Now that the kids are both in school full-time, I have a lot more quiet time in my life. To fill some of this quiet I've been on the hunt for some different podcasts. It's been great having a wide variety of shows to listen to, but on my schedule.
Over the last couple weeks I have heard a fair bit of buzz about a new one called "Serial" (http://serialpodcast.org).
In it, a producer from "This American Life", Sarah Koenig, looks into the case of a teenager convicted of murdering his ex-girlfriend in Baltimore in 1999. He and his family proclaim his innocence and assert he has been wrongfully convicted. Here we are 15 years later and Sarah is digging through old evidence and files, finding and interviewing witnesses, following rumours, reviewing the court record, all in an effort to determine whether in fact this guy committed the murder. This is a true story.
We know the basic facts from the outset, but every week Sarah digs a little deeper and reveals more of the whole. She looks at the alibi of the convicted guy, the examines the breakup of the couple, the discovery of the body, the inconsistencies in the star witness's statements, the problems with the convict's evidence. She's talked to jury members, hired an ex-detective to review the police investigation file, been in touch with and had help from a Project Innocence at an American university, and talked to the star witness himself.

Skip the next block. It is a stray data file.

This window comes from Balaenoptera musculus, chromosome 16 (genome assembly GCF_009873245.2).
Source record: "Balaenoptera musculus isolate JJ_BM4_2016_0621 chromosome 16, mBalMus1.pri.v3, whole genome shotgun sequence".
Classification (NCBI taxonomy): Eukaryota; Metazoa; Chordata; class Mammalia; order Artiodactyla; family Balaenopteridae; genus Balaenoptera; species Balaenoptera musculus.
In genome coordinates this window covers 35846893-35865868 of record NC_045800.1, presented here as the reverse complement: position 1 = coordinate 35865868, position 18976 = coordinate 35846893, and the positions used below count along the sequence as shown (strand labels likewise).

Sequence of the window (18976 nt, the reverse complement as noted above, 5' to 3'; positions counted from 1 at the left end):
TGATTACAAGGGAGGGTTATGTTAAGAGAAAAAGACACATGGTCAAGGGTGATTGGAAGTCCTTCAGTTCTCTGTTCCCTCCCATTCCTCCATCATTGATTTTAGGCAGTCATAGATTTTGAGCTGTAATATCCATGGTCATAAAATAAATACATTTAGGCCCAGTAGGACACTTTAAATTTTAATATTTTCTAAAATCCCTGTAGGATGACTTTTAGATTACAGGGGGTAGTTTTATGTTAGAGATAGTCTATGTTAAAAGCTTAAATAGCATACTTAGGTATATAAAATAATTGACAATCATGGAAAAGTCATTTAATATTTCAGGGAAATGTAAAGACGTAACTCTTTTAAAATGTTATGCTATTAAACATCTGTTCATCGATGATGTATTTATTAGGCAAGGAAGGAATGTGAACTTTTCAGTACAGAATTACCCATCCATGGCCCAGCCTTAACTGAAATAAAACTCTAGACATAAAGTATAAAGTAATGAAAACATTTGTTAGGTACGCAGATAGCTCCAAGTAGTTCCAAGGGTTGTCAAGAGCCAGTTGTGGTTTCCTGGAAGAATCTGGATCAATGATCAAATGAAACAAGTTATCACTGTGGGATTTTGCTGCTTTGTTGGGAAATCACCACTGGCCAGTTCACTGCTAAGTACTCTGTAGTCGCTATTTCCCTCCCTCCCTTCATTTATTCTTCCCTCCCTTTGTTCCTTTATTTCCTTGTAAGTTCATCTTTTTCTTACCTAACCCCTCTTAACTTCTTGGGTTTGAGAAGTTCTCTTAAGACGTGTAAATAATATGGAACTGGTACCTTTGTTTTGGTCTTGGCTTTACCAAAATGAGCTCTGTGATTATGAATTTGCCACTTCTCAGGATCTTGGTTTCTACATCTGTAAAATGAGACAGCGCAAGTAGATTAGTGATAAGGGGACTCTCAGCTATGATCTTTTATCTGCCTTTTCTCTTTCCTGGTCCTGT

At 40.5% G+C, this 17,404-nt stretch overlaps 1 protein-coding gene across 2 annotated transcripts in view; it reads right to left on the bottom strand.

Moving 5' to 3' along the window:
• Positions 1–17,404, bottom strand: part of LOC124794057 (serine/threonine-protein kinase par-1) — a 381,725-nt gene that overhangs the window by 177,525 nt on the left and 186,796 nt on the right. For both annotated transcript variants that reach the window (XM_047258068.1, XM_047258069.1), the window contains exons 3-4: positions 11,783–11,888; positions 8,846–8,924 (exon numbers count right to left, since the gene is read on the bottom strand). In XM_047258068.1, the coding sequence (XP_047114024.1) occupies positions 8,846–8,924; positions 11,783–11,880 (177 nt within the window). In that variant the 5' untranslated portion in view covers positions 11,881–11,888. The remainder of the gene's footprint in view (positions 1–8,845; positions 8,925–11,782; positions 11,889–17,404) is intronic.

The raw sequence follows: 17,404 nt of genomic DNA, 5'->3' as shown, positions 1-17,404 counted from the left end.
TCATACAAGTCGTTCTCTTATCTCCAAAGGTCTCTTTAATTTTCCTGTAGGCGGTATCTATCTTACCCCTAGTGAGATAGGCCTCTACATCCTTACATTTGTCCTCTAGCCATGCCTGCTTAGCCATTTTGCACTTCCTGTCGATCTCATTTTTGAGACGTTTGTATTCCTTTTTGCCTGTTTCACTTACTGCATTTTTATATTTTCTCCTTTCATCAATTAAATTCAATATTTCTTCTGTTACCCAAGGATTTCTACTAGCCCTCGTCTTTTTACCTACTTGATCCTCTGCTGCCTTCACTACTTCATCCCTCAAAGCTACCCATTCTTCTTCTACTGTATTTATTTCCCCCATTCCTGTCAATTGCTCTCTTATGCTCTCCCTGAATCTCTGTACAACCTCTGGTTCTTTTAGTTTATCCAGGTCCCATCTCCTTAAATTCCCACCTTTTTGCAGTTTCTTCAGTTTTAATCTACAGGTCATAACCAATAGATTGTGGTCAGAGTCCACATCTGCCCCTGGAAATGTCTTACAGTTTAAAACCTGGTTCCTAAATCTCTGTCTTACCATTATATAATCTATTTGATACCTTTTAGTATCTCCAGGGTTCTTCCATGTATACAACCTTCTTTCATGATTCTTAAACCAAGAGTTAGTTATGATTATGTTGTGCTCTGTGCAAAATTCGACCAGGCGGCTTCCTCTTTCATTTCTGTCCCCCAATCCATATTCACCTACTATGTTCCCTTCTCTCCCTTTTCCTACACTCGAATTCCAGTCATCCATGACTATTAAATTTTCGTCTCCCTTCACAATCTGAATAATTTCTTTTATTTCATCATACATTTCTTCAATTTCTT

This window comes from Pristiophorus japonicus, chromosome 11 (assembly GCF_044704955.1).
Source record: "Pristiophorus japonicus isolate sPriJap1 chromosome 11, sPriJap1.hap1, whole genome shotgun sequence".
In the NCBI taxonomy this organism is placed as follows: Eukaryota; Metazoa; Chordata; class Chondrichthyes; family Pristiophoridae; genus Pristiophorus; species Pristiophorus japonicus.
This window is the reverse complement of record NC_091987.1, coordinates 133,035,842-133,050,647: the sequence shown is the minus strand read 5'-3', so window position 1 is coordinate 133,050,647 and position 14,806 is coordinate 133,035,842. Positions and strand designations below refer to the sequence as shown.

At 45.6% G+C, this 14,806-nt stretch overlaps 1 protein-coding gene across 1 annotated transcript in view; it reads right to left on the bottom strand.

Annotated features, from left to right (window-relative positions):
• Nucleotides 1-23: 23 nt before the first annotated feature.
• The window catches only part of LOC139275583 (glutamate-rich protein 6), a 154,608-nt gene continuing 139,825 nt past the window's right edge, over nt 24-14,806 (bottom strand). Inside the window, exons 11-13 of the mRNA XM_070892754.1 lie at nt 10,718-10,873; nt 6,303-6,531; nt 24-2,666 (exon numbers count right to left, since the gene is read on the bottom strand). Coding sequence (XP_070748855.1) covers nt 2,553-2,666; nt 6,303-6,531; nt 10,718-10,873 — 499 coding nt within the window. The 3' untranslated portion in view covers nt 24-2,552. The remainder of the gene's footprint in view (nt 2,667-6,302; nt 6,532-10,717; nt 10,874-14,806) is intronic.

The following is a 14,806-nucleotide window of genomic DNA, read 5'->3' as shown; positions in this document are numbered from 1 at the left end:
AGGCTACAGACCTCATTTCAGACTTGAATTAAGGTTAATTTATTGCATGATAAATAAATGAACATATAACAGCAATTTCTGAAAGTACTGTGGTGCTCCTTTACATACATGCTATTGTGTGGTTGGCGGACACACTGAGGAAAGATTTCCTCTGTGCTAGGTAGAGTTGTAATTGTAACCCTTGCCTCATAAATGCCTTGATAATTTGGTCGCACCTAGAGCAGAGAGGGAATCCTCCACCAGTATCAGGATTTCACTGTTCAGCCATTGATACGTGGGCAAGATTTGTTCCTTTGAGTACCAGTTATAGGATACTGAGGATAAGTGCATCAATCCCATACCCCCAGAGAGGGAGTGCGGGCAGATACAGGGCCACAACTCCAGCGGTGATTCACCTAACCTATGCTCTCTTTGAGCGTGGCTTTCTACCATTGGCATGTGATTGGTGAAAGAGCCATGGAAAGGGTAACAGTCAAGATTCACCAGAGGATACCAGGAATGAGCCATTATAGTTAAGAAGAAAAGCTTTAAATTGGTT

We see every single week that sometimes things just don't add up and we know someone is not being truthful. But who and when and to what extent? We see that crime solving is not neat and tidy, that witnesses are real people with fallible memories, and that sometimes some questions just don't get answered to our satisfaction.
I'm totally captivated by the entire podcast. And to add to the sexiness of the podcast itself, some of the documents are posted on the podcast's website. Combine that with hundreds of Facebook comments and it's so easy to geek out on this whole case. (Just to be clear, I haven't totally geeked out, but I see the potential.) I flip flop frequently as to whether or not the guy is guilty or whether the star witness is actually telling the truth. I just don't know. People are wrongfully convicted, but only sometimes.
At this point, we're just eight episodes in. I hope there'll be a satisfactory ending - meaning we'll know whether he really did murder his girlfriend, but I'm not really holding my breath for that. In the meantime I'm just going to go along for an enjoyable and fascinating listen. And hope that someone I know listens to it too so we can thoroughly discuss it.